SS Great Britain to her home port, and in commemoration there's to be a series of events in Bristol.
The SS Great Britain was designed by Isambard Kingdom Brunel, arguably the greatest engineer of the Victorian era, when the British Empire was at it's height. And it was what I was going to say the Concorde of its day, though that too is now a museum piece. It was the world's first propeller driven iron hulled steamship, and the first of the great ocean liners to connect the old world to the new.
It's launch was a huge event back in 1843 attended by royalty, and its return was one too, when a hundred thousand people lined the route as it came back under another of Brunel's great achievements, the Clifton Suspension Bridge.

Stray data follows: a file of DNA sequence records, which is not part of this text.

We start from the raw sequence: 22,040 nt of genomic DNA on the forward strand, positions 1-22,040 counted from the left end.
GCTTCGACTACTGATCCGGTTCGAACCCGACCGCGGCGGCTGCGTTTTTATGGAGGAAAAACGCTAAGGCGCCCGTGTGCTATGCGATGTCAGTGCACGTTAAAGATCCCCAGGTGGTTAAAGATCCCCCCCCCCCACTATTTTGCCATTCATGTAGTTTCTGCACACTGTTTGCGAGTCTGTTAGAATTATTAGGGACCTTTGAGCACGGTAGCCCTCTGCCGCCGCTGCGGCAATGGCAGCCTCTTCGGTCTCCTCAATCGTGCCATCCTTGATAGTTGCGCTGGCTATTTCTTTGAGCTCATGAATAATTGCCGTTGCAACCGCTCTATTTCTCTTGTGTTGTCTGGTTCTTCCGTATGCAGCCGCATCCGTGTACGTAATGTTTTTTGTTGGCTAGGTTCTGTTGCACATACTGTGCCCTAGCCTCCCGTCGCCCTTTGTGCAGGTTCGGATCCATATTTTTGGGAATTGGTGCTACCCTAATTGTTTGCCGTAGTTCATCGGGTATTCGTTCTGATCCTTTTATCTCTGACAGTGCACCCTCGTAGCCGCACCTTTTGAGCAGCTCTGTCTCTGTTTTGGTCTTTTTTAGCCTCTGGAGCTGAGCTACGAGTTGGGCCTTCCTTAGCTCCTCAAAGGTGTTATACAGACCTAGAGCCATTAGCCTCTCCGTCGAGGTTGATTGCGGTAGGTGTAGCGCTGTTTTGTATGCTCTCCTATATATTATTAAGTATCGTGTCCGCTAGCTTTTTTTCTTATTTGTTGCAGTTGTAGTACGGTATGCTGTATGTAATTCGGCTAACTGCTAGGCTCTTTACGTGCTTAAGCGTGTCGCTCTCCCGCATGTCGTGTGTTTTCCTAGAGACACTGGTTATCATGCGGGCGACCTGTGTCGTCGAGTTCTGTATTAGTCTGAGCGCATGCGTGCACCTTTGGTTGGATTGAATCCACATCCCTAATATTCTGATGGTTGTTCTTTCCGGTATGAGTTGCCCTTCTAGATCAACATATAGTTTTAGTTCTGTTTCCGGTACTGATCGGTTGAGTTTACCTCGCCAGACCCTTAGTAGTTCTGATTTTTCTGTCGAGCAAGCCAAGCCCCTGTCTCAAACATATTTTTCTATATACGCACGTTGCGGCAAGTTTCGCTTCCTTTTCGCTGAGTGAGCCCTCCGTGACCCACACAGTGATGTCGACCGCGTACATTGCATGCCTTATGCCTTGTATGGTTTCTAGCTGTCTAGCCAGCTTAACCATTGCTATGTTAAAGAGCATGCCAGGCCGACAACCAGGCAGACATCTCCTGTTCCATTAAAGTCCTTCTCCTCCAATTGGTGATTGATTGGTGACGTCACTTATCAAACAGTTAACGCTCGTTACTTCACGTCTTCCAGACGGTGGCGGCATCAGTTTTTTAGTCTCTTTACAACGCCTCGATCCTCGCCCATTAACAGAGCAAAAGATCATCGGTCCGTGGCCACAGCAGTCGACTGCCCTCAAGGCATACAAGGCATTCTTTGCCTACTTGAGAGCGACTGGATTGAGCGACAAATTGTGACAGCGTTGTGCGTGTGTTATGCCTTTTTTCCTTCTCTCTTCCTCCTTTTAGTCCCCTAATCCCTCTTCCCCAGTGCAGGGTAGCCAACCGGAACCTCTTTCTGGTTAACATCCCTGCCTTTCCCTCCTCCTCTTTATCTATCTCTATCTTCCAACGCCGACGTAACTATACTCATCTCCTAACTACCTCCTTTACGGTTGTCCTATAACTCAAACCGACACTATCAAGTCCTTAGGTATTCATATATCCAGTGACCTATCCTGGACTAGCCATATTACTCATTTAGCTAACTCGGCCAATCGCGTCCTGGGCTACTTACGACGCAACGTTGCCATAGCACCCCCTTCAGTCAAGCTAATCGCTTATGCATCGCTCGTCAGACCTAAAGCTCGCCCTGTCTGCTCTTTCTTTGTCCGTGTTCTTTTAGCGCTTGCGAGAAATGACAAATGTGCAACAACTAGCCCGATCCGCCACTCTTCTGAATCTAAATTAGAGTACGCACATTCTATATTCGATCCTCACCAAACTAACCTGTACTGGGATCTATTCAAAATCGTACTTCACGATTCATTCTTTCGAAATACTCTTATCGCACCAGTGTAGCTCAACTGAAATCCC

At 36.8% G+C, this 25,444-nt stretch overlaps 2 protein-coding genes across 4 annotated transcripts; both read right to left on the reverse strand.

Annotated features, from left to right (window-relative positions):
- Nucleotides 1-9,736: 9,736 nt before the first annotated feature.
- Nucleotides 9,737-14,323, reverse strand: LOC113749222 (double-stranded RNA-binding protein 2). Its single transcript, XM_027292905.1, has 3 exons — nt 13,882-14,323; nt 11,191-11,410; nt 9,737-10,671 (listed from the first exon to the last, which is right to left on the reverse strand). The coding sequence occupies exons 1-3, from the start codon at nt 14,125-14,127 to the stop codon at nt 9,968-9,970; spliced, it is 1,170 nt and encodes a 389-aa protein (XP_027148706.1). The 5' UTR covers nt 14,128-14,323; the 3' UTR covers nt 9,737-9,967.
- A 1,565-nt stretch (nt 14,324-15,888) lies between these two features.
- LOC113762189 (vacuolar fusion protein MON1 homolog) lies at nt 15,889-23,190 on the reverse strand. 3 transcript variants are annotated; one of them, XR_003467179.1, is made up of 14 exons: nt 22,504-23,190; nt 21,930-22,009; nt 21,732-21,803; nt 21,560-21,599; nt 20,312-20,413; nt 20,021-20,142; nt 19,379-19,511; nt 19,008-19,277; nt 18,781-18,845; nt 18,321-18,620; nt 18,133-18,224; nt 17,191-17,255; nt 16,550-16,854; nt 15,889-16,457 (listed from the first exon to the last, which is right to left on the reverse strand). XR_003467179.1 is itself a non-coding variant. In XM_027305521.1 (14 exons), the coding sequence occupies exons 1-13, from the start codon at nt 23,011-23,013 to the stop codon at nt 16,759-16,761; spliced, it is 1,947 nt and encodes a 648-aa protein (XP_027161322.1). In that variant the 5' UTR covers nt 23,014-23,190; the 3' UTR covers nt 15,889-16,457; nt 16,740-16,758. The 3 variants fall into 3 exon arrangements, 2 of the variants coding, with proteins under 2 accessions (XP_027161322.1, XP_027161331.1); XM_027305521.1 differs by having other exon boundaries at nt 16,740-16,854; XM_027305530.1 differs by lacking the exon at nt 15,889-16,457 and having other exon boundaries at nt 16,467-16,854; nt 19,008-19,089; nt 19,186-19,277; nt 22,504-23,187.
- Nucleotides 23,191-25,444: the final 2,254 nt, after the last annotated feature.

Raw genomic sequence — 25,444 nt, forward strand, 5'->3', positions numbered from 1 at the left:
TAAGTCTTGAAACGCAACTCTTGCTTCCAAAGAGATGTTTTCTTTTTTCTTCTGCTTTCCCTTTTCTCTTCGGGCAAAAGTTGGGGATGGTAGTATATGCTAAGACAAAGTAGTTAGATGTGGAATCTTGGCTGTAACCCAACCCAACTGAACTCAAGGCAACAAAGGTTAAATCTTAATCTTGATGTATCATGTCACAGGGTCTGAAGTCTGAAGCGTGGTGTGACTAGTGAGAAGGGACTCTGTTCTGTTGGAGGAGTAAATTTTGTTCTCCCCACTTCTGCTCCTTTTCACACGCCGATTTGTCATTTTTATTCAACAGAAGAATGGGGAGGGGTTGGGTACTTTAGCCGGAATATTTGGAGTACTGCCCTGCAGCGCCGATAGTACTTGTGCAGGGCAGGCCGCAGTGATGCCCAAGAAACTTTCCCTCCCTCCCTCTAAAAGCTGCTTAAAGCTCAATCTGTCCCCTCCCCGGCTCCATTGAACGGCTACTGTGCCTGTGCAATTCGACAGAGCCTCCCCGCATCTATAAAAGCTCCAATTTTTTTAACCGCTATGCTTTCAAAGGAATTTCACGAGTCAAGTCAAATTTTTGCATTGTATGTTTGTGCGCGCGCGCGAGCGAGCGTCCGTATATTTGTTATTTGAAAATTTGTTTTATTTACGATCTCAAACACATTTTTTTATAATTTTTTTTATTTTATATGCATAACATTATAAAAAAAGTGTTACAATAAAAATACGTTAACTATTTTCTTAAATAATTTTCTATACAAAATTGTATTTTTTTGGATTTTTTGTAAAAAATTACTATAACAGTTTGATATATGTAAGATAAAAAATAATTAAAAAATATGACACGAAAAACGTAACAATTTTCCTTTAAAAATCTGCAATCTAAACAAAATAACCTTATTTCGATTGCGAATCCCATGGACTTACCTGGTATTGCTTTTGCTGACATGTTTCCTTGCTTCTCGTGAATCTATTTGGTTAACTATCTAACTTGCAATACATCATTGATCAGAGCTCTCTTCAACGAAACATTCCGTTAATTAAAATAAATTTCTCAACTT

The rescue of the Great Britain was an epic story in itself. After suffering storm damage in 1886 she was abandoned in the Falkland Islands where she rusted away in a forgotten bay.
My favourite is the original Chronicle TV program of the rescue first broadcast back in 1970 which is available on the BBC archive here (not sure if can be streamed outside the UK). It may be a bit faded but the story is as gripping as it was back then, though probably all I saw were the highlights on Blue Peter.
There's also going to be another program next week which will give an update and I'm looking forward to iPlaying that. Alas no plans to go over to Bristol to visit the ship and exhibition in person though it no doubt will be well visited over the coming weeks.
It's strange how lumps of rusting metal covered in barnacles can bring an emotional response, but the SS Great Britain does for me. It's a combination of respect for the engineer that built it and the times he lived in, and how the ship reflected an important part of British history.
But mostly its for the story of the ship herself, the rise and fall and rise again; from launch so many years ago, to forgotten hulk, to finally her safe return to her home port.